Bishop Jean Zaché Duracin of the Episcopal Diocese of Haiti has written to the wider church asking people to go on remembering and supporting the country as it seeks "rebirth".
He said that the magnitude seven earthquake which struck the country on 12 January 2010 "was our baptism" (an image of going into the waters of death) and "now is our new creation" - referring to recovery and reconstruction.
Duracin wrote his letter to Anglicans in North America and elsewhere last week. Other church, political and civic leaders have been saying that the legacy of poverty and injustice in the country needs to be faced as the post-quake challenge continues.
Bishop Duracin asked for Episcopalians' patience as the diocese develops what he called a master-plan to replace the physical structures of the diocese, which were devastated by the earthquake.
The goal of that rebuilding will be to "continue to serve Haitian people with the same love, the same care, and the same support that we have always shown," he declared.
Most of the diocese's churches and schools were destroyed or heavily damaged. The convent of the Sisters of St Margaret, adjacent to the cathedral, was also destroyed.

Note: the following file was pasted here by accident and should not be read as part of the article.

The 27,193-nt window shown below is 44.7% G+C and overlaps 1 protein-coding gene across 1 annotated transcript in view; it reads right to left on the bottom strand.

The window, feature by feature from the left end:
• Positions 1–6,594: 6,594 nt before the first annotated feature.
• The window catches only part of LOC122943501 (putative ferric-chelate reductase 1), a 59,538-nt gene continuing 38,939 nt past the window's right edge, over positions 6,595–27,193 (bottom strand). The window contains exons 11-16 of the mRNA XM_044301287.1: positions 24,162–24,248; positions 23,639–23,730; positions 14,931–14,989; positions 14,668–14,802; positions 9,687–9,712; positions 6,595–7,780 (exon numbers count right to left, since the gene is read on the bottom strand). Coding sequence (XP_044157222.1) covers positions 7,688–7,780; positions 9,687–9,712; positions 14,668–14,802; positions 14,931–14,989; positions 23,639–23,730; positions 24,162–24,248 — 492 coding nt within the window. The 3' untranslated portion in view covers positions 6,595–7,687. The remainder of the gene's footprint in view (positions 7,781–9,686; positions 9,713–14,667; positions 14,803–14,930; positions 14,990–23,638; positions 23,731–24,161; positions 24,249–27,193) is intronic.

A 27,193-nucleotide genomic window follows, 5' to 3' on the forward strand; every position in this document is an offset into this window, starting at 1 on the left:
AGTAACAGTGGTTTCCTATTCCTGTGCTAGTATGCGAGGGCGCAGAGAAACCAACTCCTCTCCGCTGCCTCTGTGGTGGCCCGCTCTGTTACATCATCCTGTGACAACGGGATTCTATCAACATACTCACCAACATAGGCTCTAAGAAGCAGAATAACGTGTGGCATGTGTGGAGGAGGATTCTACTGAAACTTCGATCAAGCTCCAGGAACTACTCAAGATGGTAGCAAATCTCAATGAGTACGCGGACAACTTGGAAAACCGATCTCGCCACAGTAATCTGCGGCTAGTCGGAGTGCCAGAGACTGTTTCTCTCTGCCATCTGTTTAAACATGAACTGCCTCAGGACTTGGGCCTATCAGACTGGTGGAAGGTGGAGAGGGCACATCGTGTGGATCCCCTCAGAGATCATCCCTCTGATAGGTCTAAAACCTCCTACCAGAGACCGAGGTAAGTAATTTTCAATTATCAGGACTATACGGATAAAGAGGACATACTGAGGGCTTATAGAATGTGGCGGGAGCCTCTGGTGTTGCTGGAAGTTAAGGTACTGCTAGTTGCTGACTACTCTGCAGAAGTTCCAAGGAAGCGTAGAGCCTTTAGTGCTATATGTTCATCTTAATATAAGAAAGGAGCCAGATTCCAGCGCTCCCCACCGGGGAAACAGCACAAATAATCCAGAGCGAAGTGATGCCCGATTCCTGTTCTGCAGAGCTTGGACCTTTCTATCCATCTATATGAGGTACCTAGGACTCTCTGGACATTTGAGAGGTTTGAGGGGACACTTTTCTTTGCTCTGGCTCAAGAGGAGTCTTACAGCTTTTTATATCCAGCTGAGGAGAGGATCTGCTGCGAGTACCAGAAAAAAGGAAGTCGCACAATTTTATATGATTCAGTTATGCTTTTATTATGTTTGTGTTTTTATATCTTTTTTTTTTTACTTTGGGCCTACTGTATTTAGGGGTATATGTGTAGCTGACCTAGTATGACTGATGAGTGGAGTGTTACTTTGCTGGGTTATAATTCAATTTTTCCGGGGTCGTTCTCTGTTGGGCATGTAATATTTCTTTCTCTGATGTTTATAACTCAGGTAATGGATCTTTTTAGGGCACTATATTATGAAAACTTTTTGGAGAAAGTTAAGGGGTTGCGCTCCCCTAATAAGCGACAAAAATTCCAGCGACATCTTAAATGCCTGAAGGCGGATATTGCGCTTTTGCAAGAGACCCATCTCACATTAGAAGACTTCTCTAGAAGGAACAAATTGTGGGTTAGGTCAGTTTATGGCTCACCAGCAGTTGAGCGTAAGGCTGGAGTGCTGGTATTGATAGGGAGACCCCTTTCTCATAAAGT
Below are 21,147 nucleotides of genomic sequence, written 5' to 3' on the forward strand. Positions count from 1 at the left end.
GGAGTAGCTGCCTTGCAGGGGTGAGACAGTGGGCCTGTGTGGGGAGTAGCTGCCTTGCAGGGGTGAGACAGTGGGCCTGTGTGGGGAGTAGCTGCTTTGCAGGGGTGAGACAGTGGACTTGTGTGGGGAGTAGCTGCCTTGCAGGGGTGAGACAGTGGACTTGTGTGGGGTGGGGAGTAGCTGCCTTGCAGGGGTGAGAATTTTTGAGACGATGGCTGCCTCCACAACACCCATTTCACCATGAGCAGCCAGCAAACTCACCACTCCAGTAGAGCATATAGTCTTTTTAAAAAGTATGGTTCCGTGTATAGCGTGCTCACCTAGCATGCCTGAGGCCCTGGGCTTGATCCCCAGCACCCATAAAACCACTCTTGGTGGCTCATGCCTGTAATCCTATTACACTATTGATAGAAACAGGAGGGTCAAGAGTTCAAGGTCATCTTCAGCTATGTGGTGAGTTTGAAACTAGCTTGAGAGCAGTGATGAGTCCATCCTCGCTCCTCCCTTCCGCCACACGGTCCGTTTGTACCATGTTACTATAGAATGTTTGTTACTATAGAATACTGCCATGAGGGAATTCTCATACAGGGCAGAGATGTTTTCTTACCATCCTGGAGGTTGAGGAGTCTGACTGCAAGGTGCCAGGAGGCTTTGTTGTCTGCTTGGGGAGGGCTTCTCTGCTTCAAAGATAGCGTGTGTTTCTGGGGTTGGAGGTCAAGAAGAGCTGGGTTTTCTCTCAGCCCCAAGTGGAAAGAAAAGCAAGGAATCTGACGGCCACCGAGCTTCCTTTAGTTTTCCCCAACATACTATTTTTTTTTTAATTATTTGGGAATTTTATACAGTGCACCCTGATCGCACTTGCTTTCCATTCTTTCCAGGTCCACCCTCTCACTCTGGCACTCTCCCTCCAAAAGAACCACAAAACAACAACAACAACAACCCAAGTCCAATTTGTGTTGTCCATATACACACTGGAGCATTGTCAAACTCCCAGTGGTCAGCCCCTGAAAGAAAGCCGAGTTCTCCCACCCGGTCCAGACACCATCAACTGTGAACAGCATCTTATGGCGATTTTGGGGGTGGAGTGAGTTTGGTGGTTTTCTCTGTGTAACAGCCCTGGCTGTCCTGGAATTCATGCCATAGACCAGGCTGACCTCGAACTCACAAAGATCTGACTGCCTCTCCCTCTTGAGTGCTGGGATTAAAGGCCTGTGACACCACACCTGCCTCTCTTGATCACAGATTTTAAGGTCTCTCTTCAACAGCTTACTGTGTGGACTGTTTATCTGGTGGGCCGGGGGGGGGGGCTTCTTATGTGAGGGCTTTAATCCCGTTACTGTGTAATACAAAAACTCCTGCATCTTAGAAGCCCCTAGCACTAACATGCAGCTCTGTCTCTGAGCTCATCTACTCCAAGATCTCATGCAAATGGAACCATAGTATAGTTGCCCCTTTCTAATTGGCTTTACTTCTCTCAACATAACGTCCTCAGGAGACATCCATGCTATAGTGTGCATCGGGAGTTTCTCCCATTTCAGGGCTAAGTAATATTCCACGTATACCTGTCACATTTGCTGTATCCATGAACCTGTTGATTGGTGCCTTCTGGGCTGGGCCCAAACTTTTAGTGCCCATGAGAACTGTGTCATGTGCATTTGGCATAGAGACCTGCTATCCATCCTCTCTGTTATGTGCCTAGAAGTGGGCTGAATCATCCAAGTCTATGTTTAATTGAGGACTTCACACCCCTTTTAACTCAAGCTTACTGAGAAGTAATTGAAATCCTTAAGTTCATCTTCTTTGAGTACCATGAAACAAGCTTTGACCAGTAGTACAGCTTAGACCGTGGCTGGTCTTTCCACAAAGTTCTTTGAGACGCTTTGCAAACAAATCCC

The lost schools include the Holy Trinity complex of primary, music and trade schools next to the demolished diocesan cathedral, the university and the seminary, all in Port-au-Prince.
A portion of the St Vincent School for Handicapped Children, also in the Haitian capital, collapsed. Students and possibly staff were killed at some of the schools.
The diocese, known locally as Eglise Episcopale d'Haiti, is caring for about 25,000 to 30,000 Haitians in roughly 60 settlements around the country.
The earthquake left an estimated 230,000 people dead and many towns in ruins; countless people have left the capital for the countryside.